Food Grown and Traded in Panama City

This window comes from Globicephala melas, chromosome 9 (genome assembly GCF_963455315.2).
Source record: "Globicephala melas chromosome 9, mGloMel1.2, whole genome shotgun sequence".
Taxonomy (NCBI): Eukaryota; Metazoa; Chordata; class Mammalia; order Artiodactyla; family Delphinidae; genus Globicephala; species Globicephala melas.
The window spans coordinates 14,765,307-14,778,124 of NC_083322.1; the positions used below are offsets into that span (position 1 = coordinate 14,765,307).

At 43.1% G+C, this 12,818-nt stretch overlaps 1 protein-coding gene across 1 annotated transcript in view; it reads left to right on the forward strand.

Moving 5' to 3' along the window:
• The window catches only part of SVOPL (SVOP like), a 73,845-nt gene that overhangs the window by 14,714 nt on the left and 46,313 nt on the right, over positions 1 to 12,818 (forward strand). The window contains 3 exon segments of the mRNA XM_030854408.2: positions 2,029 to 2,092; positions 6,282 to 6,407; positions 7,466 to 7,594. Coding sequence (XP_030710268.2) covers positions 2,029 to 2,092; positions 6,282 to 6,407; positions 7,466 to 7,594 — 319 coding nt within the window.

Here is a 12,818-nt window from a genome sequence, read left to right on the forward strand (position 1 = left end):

During the 1992 Rio Summit a new trend in urban development has been set, the Agenda 21, based on the concept of sustainability established in the 1987 Brundtland report titled “Our Common Future”. The process was continued at the 1996 UN City Summit in Istanbul with the Habitat Agenda. Concomitantly the United Nations Development Programme conducted a series of surveys in Latin America, and elsewhere around the world. References to urban farming in Panama City were scarce, but a special report about the existence of various forms of “aquaculture” within a publication series for Habitat II gave grounds to the expectation that in 2017 there should be some urban agriculture practises inside the urban agglomeration. Of course the production of staples, spices, medicinal species, as well as fruits is the most common form of gardening in urban areas, and that was exactly what the University of Lisbon (UL) survey found in Panama. Following a scientific mission to Panama, the UL conducted a survey to 50 informants, resident in the capital city, three of them urban gardeners and the remainder plant traders. Results from the in-depth interviews, applied by the author with an open questionnaire, gathered a total of 166 vernaculars, corresponding to 171 different species, 96 of which had medicinal or cosmetic applications, 61 were consumed as food and 14 as spices. The research was part of an extensive project aimed at presenting study cases of sustainable practices gathered in urban environments. A second objective was to build a database about the evolution in flora consumption, focused mainly on food plant species in this contribution. Therefore, archival research was fundamental to make a qualitative evaluation of local flora sustainability, providing the possibility to compare plant species mentioned in a 1526 manuscript of Gonzalo Fernández de Oviedo, with the ones consumed in our days. The vernacular names of plants mentioned in the 16th century manuscript authored by the Spanish traveller and Panama colonizer totalled 55, thirty-five of which were native American or Asian fruits. Less than a half were consumed as food (22), and only four were used as medicine. Previous work cross-examined the top-ranking flora, their therapeutic applications and other uses in the 16th century and in our days. Current paper will further results and conclusions using temporal and spatial comparisons, in order to make both the assessment of the evolution of urban gardening and farming in Panama City, founded in 1519, and the evaluation of food plants traded and consumed, vis a vis other Latin American urban agglomerations. Hope is to contribute with a new insight on the activities developed and flora grown and traded in the capital city of this Central American country.